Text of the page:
It's still too early to say if Islamist groups like the Muslim Brotherhood will co-opt the Egyptian revolution to their own ends, but reports like these give me hope that they won't. From what I've heard, the marchers are largely young and secular, far more concerned with their national than their religious identity, and seeking reasonable, this-worldly goals like good jobs and a fairer distribution of wealth. Any religious movement that tried to hijack the protesters' energy and passion to impose sharia law, they'd surely resist as fiercely as they've resisted Mubarak's autocratic rule. And every woman like Asmaa Mahfouz who has the courage to throw off her culture's stifling prejudices about gender roles and demand liberty is a living repudiation of theocracy. Is it too ambitious to hope that some of them could ultimately sit in the Parliament of a free, secular and democratic Egypt?
UPDATE: Further thoughts.
Little-Known Bible Verses: Let God Plead His Own Cause
It's indisputable that Christianity is the dominant religion in America, and there are those who'd like to keep it that way. Right-wing legal groups like the Liberty Counsel and the Thomas More Law Center exist solely to maintain Christian superiority, arguing in court that Christian believers should be afforded more rights and privileges than everyone else. But the Bible itself ridicules this effort as unnecessary, as we can see from a little-known Bible verse. (HT: Better than Esdras, a fascinating little blog that first made me aware of this passage.)
In the Old Testament book of Judges, the Israelites repeatedly go astray and wind up defeated and enslaved by their enemies, until they cry out to God and he raises up a hero to deliver them. Judges chapter 6 repeats this pattern with Gideon, of the tribe of Manasseh. Gideon is visited by an angel who instructs him to destroy his father's altar to the pagan Canaanite god Baal. He does it secretly, by night, but gets found out anyway:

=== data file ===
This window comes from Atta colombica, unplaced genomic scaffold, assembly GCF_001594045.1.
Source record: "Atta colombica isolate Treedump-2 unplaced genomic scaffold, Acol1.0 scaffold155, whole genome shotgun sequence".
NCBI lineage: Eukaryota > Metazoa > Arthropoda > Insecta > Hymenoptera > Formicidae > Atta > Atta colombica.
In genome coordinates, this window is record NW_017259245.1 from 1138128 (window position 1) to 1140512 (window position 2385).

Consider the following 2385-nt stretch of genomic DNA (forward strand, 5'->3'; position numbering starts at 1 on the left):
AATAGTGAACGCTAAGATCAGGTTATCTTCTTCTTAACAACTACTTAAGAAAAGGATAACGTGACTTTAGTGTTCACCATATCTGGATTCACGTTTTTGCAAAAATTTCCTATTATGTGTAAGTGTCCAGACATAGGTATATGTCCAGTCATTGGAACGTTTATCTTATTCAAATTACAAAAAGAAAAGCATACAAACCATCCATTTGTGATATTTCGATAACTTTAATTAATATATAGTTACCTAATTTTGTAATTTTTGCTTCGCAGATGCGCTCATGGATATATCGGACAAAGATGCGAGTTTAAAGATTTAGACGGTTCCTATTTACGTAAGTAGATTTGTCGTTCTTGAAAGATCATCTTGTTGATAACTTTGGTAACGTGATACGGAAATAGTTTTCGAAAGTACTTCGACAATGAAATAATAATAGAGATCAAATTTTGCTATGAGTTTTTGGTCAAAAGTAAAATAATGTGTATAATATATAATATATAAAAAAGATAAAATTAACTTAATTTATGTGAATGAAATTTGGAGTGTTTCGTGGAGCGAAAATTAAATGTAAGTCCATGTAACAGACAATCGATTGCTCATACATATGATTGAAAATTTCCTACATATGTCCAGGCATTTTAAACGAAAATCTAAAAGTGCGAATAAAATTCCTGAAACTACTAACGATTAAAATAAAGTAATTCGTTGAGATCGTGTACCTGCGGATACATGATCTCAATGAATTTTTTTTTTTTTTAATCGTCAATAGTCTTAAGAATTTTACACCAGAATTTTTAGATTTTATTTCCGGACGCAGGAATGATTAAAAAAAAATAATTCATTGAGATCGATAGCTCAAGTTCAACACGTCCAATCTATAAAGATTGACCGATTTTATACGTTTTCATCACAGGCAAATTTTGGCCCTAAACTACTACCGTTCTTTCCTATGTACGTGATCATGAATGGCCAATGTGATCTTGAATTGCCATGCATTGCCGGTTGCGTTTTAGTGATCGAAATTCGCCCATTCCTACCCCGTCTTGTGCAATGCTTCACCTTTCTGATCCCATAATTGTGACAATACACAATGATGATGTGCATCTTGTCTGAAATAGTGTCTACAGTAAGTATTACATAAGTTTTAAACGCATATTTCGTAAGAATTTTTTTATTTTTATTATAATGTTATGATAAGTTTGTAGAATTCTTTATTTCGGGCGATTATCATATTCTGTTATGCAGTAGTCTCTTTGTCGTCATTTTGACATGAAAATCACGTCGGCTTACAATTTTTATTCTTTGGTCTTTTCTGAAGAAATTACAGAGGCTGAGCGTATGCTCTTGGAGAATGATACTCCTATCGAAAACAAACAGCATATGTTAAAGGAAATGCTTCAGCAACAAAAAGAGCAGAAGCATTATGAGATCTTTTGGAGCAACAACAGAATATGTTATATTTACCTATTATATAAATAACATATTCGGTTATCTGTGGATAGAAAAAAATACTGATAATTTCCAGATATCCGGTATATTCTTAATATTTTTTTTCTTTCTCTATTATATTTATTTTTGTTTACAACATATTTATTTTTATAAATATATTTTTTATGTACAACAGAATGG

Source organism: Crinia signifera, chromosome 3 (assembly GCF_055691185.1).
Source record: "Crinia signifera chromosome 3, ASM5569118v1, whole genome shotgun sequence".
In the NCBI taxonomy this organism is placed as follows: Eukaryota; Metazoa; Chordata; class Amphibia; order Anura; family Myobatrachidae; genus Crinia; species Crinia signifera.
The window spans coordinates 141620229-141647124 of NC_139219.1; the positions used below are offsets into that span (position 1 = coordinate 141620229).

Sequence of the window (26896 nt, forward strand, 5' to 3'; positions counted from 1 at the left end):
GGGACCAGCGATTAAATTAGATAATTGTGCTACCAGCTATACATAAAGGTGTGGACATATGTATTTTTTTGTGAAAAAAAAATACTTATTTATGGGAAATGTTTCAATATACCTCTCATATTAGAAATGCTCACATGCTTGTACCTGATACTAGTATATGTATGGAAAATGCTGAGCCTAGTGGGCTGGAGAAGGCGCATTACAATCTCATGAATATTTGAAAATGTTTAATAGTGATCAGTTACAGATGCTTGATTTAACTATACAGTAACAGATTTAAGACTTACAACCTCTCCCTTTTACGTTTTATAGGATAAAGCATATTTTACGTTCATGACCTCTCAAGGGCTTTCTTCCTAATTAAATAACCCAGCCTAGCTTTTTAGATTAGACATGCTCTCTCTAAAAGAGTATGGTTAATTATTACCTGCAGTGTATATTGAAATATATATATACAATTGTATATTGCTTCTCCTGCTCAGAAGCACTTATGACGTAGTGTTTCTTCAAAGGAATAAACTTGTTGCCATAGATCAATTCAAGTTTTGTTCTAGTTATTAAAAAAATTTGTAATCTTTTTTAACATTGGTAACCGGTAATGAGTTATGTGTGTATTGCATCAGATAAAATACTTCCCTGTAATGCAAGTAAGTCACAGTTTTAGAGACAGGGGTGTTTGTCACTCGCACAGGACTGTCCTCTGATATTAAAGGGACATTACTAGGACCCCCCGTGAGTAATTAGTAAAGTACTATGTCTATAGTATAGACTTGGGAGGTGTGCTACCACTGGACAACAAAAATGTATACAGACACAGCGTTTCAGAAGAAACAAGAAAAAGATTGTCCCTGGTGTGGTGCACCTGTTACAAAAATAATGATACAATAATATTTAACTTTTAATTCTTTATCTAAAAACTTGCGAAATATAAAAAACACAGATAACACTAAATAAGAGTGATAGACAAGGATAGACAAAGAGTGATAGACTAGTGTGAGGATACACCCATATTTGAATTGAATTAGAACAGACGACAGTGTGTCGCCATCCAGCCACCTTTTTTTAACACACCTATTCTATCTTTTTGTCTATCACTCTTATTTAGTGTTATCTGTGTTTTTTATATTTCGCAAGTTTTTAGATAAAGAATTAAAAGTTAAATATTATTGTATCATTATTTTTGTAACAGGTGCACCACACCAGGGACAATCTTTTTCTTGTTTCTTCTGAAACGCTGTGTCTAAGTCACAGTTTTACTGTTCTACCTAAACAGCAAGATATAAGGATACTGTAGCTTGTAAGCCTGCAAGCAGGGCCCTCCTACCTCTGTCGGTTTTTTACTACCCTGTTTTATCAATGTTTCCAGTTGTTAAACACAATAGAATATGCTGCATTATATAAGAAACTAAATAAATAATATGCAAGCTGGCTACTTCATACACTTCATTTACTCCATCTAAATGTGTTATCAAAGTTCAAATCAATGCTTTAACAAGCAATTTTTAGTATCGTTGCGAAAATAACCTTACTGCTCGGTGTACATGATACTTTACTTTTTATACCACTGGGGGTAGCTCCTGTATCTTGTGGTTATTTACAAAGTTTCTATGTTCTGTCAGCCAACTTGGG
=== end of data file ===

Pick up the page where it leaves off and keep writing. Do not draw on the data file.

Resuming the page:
When the men of the town rose early in the morning, behold, the altar of Baal was broken down... And after they had made search and inquired, they said, "Gideon the son of Joash has done this thing." Then the men of the town said to Joash, "Bring out your son, that he may die, for he has pulled down the altar of Baal and cut down the Asherah beside it." But Joash said to all who were arrayed against him, "Will you contend for Baal? Or will you defend his cause? Whoever contends for him shall be put to death by morning. If he is a god, let him contend for himself, because his altar has been pulled down." (6:28-31)
Rare for the Bible, this passage makes a persuasive and well-reasoned argument. If Baal is a god, especially the kind of actively involved god who's performing miracles and answering the prayers of his followers, he should be able to defend his own interests. He shouldn't need humans to serve as his agents, enforcing what they believe to be his will and punishing people who go against his decrees. And if Baal never intervenes directly and it's only his believers who are ever seen to act on his behalf, wouldn't we be justified in concluding that Baal probably doesn't exist?